Republican Lies category archive
I think Farron’s harping on the Hatch Act was a bit overboard, though it may (I am not a lawyer) be technically accurate. The lies of a lying liar is the primary issue.
Mike comments on the willingness of Republicans, particularly white, Southern, conservative “Christians,” to lie for Trump.
Maine’s Secretary of State, a Democrat who was on Donald Trump’s farcical Presidential Advisory Commission on Election Integrity, but who had to file suit to find out what it was doing, reports on his experience.
No summary or excerpt can do his story justice. Just follow the link.
Elie Mystal gets to the nub of the Republican gut-out-the-vote movement:
Yet black people in this country regularly vote en masse for the Democrat at levels that would make warlords sheepish. There are lots of white people who look at that and assume something is fishy. All the voter fraud commissions you read about are organized around the twin conceits that black people can’t possibly hate the Republican party this much, and if they do there can’t possibly be enough of us to swing an election.
Of course, up here in “evidence based” land, the black vote is the result of the Republican party’s ongoing strategy of ignoring black people and, latterly, being expressly racist towards black people in hopes of energizing racist white voters.
Much more at the link.
Mike discusses the Fox News propaganda machine and its campaign against Robert Mueller and the implications thereof (Warning: Language).
Well, well, they finally caught a voter fraudster and you’ll never guess who it is (Hint: It’s not an illegal alien or a Democrat).
Note: Recorded on location, so the sound is a bit echoey.
The Maine Secretary of State, who is on Donald Trump’s voter fraud commission, has decided that he must file suit to find out what it is doing.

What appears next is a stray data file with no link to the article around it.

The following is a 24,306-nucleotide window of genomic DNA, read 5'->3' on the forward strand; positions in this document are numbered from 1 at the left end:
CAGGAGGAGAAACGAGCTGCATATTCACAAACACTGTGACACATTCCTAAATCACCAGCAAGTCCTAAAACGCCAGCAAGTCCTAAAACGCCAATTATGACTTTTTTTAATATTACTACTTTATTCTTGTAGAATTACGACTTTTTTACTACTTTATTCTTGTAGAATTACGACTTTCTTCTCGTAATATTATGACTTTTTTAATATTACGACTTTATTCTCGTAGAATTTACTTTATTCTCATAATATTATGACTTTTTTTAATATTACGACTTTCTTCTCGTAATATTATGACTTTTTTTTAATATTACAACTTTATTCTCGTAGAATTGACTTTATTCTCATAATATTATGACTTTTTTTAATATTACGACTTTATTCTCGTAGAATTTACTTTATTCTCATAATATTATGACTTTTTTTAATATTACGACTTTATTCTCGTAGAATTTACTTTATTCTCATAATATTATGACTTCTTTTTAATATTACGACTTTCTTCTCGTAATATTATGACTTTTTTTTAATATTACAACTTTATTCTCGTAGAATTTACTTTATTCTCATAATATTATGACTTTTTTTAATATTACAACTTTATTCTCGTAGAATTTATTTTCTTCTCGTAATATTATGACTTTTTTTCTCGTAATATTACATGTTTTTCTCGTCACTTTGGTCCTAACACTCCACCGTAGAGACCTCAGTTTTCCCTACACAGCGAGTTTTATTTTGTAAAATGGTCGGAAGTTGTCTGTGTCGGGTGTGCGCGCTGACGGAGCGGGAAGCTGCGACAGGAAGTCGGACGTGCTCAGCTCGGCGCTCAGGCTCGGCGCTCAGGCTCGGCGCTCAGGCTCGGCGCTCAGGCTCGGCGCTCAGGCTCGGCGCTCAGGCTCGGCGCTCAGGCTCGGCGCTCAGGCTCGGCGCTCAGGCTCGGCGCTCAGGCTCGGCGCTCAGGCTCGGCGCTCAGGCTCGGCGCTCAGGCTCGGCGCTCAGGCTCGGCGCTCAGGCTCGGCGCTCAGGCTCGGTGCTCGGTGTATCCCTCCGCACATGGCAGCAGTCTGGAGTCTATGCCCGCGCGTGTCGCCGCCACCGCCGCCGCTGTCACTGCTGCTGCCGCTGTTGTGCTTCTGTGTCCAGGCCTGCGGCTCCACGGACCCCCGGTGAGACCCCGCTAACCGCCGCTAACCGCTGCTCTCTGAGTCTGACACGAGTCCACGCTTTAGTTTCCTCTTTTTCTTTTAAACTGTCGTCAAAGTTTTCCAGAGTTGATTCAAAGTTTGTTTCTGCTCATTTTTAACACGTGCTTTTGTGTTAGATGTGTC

Words fail me.
I have not lived in a state with a “Secretary of State.” I must confess that I am not exactly sure what a Secretary of State does. Then, again, I lived in Pennsylvania, which has prothonotaries, and I never figured out what they did either.
Chuck Jones, head of the United Steel Workers Local 1999 at the Carrier plant where Trump famously (fatuously?) promised to stem the outsourcing of American jobs, realizes that he and many of his fellows were among the jobbed. A snippet:
This summer, I traveled across the Midwest, from Indianapolis to Kalamazoo to Racine, to talk with hundreds of manufacturing workers who lost their jobs to foreign countries. Many of them (some wearing “Make America Great Again” hats) agreed that Trump hasn’t lived up to his end of the deal.
“I don’t think he’s really going to come through, even though I hoped he would,” one laid-off worker told me.
“He pulled a bait-and-switch on us,” another said.
The irony is that anyone who knew anything–I don’t mean research, I mean a casual acquaintance with healines–about Trump’s record in business saw through the con from the beginning.